BJC Health System, the St. Louis powerhouse, lost $24.5 million on operations in the year ended Dec. 31, 1999, according to an audited financial statement it released last week. Adding in a restructuring charge and write-offs, the operating loss swelled to $70.6 million.
However, investment income, capital gains and transfers from BJC's philanthropic arm for capital projects narrowed the loss to just $4.2 million.
The fact that 13-hospital BJC is losing money on operations is not that surprising, however. It lost money in 1998, too. That year it lost $5.3 million on operations, after restructuring charges, but posted net income of $36 million overall.
What's surprising is that the system published its audited financial results almost as soon as they were certified correct by its accounting firm, Ernst & Young. Many not-for-profit hospitals and hospital systems don't reveal their finances, except as required in their Medicare cost reports, which are normally filed about a year after the end of the fiscal year, and in their annual Form 990 filings with the Internal Revenue Service, which become publicly available long after the fact.
However, hospitals' willingness to volunteer financial information to the public seems to be growing as their financial situations deteriorate and their industry lobbyists push for Medicare and Medicaid payment relief.
BJC, for example, has never released its audited financial statements before.
"This is a first," said Mary Phelan, BJC spokeswoman.
Steven Lipstein, BJC's new president and chief executive officer, said he doesn't think it's that unusual.
Lipstein replaced Fred Brown, who stepped down as president and CEO in 1998. Brown, who still serves as vice chairman of the system, is this year's recipient of the American College of Healthcare Executives Gold Medal Award (See story, p. 74).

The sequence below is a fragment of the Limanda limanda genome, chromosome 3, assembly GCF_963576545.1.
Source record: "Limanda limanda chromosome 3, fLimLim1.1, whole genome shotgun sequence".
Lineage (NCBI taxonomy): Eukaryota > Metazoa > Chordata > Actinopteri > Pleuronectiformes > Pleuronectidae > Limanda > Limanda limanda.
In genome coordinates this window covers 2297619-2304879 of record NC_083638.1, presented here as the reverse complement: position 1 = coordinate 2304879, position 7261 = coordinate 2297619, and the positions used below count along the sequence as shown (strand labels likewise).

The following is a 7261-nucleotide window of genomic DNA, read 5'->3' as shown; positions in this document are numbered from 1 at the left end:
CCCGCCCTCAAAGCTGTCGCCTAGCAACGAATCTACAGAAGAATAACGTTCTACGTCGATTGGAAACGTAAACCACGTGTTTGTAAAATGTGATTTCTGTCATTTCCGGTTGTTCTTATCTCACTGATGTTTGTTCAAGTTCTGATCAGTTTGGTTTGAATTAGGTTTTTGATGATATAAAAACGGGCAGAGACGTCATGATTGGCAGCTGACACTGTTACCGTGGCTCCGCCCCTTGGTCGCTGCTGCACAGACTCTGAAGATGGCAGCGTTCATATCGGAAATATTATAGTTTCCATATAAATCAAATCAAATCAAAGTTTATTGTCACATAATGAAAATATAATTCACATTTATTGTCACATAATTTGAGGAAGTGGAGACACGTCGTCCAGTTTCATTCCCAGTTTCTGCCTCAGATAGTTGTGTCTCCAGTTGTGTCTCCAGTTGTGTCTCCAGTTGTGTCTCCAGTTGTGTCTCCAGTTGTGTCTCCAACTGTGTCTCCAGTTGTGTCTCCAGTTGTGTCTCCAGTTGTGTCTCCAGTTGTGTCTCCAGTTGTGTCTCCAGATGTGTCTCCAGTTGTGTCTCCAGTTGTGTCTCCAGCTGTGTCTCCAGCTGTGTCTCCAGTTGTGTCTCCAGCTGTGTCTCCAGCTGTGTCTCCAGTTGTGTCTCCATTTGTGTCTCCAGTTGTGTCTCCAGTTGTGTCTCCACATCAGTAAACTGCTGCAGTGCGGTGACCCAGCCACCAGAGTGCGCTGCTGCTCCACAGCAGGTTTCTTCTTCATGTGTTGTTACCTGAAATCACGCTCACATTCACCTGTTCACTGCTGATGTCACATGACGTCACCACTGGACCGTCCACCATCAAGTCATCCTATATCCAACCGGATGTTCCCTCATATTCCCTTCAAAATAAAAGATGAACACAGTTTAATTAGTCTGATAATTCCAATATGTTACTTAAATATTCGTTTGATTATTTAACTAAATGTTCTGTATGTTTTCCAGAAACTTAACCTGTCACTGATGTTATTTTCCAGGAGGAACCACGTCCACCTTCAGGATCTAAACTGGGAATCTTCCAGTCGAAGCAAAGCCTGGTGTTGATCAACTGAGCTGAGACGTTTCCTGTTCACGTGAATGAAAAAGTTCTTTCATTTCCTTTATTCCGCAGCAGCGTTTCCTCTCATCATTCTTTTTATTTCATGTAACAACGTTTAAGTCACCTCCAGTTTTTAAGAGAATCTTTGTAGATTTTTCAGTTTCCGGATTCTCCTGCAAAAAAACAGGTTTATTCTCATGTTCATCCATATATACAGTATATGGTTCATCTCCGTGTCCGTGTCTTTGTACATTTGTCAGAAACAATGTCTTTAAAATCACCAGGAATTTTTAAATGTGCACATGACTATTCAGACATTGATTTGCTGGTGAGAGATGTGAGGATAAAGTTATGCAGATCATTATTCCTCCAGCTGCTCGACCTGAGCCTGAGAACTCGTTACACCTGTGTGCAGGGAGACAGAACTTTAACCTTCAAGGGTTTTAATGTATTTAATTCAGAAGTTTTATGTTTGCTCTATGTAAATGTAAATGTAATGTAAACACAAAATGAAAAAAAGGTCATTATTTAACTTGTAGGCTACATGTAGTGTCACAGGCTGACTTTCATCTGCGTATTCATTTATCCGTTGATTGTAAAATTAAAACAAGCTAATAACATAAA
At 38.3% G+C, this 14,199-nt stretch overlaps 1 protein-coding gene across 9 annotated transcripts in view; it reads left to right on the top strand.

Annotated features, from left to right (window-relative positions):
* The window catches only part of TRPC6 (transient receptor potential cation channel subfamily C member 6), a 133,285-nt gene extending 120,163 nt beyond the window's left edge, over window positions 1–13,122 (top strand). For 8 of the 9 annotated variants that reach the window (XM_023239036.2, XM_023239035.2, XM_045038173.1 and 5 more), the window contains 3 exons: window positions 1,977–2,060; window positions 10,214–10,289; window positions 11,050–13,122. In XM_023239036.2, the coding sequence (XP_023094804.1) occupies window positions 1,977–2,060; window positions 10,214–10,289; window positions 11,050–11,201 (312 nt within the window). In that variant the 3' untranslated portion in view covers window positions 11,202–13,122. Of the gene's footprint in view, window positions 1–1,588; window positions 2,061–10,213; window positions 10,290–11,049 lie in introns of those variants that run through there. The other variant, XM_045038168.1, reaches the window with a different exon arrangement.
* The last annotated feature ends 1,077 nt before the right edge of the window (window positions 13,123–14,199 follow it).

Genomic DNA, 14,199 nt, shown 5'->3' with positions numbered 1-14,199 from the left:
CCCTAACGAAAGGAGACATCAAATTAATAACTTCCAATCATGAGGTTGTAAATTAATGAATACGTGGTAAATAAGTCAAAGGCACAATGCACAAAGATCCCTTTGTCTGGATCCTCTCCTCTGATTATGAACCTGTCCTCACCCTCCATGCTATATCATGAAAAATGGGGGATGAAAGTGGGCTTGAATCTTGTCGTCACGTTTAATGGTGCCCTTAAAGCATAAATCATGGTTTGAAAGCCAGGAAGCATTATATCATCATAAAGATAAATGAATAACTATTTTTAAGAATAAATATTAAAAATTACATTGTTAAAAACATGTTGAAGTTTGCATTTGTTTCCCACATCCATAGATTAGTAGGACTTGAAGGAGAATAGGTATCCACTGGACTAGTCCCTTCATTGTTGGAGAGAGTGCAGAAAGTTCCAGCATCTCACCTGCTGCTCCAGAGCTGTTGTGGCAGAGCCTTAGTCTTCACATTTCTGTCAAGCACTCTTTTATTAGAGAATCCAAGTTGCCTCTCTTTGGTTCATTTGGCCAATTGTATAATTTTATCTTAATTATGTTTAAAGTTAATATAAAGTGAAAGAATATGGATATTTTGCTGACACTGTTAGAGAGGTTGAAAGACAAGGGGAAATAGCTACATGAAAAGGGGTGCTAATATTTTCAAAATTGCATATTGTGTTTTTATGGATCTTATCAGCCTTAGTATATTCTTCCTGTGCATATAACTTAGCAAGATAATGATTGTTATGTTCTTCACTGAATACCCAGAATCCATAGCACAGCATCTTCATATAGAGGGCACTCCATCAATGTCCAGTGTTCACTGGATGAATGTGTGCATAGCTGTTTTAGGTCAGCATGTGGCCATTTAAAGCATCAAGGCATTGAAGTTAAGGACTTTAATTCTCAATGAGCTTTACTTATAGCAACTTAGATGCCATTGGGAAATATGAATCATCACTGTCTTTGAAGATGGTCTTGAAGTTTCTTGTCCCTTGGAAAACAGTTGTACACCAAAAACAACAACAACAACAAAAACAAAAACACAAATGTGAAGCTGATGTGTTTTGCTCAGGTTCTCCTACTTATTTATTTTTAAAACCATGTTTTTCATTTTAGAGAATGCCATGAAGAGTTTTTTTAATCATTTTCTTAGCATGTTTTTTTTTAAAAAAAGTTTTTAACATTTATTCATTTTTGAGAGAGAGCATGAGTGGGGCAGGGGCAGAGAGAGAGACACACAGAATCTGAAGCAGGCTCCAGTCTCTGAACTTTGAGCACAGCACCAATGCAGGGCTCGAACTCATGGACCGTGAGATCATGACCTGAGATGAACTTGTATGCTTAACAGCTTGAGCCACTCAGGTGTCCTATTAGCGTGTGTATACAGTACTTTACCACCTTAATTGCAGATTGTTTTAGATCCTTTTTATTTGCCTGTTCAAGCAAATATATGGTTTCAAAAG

"Most of the institutions where I've worked, the audited financial statements are available in the public domain," Lipstein said. "I don't think we had anything to hide this year in the release of our financial information."
On March 15, Lipstein sent an e-mail message to the system's 23,000 employees that included a quick summary of the financial results.
"I've been here 90 days, I wanted to communicate what my preliminary views are on how we did last year," he said. "I also wanted to communicate to them the fiscal realities of the healthcare industry at this time. We need their cooperation to manage our resources."
In his message he talked about the negative financial impact of the Balanced Budget Act of 1997, private insurance cutbacks and BJC's growing patient census.
Lipstein also released the audited financial results to local media. The St. Louis Business Journal wrote an article about the system's financials.
"It's not unusual to find that the media has access to and is reporting about financial results of hospitals in their communities," he said, citing public discussions about financial problems at UCSF Stanford Health Care, the University of Pennsylvania Health System and others.
What those hospitals have in common, however, is that all are posting steep losses and laying off hundreds of employees. Bond-rating agencies are issuing reports of downgrades, which are available to the public.
The University of Pennsylvania, for example, eliminated 20% of its workforce, or 2,800 full-time equivalents, after losing $158 million last year.
Richard Gundling, technical director of the Healthcare Financial Management Association, said many hospitals publish an annual summary or report to the community, which contains summary financial data.
BJC "is going a little further, but going in the same vein. It's great," he said.
Lorie Doyle, chief public affairs officer at the Penn system in Philadelphia, faxed summary financial results of that hospital's most recent year at MODERN HEALTHCARE's request last week.
"We always make this available," she said. "It's a public document. We don't usually get requests for it from the public, but if a reporter requests it, we provide it."